[911] Discovery of Novel Drug Targets for Small Cell Prostate Cancer.

Kyung Park, Himisha Beltran, David Rickman, Theresa Y MacDonald, Stephane Terry, Francesca Demichelis, David M Nanus, Mark A Rubin. Weill Cornell Medical College, New York

Background: Small cell carcinoma of the prostate is a rare but an aggressive cancer with poor prognosis. It is believed that small cell carcinoma can arise de novo or from existing adenocarcinoma although no molecular studies have documented this transition. We sought to better understand the molecular transformation of small cell carcinoma and identify novel drug targets.
Design: We used Next Generation RNA sequencing and oligonucleotide arrays to extensively profile small cell prostate tumors, prostate adenocarcinomas, and benign prostate tissue, and validated findings on tumors from a large cohort of patients using immunohistochemistry (IHC) and Fluorescence In Situ Hybridization (FISH).
Results: ERG rearrangement was present in 47% of small cell prostate cancer, but ERG protein expression was absent and corresponded directly with lack of androgen receptor expression. We sequenced 7 small cell prostate tumors, 30 adenocarcinomas, and 5 benign samples. We identified the cell cycle kinases, Aurora kinases A and B, as significantly overexpressed and Aurora A amplified in small cell prostate cancer compared to adenocarcinoma or benign (p<0.001). Evaluation of Aurora kinase expression by IHC of tumors revealed that the majority of small cell cancers (21/28) displayed strong cytoplasmic staining with Aurora A antibody and strong nuclear staining with Aurora B antibody, and IHC was positive in > 50% of tumor cells. In comparison, only 15/118 of adenocarcinoma cases had positive cytoplasmic staining with Aurora A antibody and 34/118 were positive for speckled nuclear and nuclear membrane staining with Aurora B antibody. In these cases, IHC positive cells made up less than 5% of cells. None of the 21 benign samples had Aurora kinase overexpression. FISH evaluation revealed significant copy number gain of Aurora A in 8/28 small cell cancers, 7/118 adenocarcinoma, and none of the benign cases. The small cell prostate cancer cell line and xenografts (NCI-H660), was preferentially sensitive to Aurora kinase inhibition, compared to the prostate adenocarcinoma (VCaP, LnCaP).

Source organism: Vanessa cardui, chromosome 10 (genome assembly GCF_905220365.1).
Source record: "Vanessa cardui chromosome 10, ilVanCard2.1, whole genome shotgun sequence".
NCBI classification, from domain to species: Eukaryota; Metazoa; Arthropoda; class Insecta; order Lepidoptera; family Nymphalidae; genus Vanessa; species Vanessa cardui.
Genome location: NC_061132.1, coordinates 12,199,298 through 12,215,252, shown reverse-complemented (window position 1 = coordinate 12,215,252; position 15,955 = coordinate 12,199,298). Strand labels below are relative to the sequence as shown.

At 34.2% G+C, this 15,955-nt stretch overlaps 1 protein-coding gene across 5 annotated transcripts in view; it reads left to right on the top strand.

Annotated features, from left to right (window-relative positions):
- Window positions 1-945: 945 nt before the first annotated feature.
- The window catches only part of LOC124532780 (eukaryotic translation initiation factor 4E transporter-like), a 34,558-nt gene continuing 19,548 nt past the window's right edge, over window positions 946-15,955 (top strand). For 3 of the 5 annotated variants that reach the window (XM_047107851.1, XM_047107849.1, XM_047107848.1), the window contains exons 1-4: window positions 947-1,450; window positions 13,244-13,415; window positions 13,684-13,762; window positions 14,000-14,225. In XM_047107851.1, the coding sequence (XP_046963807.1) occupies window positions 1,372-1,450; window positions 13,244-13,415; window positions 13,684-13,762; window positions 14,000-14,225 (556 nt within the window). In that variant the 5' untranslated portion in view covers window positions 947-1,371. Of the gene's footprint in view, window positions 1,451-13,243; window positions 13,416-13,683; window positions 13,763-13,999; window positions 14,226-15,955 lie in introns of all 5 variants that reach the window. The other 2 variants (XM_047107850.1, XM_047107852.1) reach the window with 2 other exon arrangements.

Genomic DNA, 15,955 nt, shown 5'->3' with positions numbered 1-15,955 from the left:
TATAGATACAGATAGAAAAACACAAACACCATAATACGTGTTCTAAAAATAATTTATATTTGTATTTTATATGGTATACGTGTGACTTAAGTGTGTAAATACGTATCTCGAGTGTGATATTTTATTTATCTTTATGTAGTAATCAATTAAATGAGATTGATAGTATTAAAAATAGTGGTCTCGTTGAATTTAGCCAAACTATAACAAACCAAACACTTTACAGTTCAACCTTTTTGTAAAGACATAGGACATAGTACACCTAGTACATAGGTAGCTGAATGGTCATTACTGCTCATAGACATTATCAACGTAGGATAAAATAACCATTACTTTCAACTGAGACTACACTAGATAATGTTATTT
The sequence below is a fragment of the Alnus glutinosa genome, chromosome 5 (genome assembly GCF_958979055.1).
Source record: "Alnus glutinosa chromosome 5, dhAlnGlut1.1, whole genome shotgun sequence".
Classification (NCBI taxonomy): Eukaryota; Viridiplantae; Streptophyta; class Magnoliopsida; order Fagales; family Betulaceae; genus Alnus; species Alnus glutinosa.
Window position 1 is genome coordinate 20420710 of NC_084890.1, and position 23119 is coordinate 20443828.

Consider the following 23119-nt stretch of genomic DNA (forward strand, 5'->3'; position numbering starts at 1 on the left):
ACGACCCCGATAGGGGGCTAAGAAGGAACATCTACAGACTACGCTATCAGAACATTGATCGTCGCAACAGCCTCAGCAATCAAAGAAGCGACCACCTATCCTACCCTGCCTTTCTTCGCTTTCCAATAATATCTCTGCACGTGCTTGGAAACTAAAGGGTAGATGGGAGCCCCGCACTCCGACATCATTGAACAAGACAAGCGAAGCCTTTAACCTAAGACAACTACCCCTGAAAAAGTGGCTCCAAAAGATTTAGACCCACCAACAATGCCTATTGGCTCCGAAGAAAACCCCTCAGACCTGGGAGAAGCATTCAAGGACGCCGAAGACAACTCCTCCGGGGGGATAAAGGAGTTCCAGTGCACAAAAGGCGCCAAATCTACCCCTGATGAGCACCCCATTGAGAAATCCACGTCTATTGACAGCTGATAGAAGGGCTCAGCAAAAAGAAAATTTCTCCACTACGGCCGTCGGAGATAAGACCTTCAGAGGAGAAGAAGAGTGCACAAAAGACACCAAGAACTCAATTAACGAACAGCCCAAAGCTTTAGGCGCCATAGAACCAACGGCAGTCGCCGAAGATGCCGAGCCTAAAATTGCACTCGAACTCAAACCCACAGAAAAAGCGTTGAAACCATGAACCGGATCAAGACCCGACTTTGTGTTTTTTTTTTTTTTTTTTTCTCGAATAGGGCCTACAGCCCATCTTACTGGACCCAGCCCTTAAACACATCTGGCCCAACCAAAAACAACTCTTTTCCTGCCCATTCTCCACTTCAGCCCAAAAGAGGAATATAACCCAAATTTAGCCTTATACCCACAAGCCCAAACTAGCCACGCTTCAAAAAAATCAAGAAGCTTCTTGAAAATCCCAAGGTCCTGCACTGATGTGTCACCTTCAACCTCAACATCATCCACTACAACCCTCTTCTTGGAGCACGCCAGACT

Conclusions: There is likely clonal origin of small cell prostate cancer from adenocarcinoma (with ERG fusion positivity seen in both), but ERG expression is limited to adenocarcinoma and driven by AR signaling. Aurora kinase A and B are significantly overexpressed, and Aurora A is amplified, in small cell prostate cancer compared to adenocarcinoma and benign prostate. In vitro and in vivo data confirms that these are novel drug targets for small cell prostate cancer.
Category: Genitourinary (including renal tumors)

Monday, February 28, 2011 1:00 PM

Poster Session II # 152, Monday Afternoon


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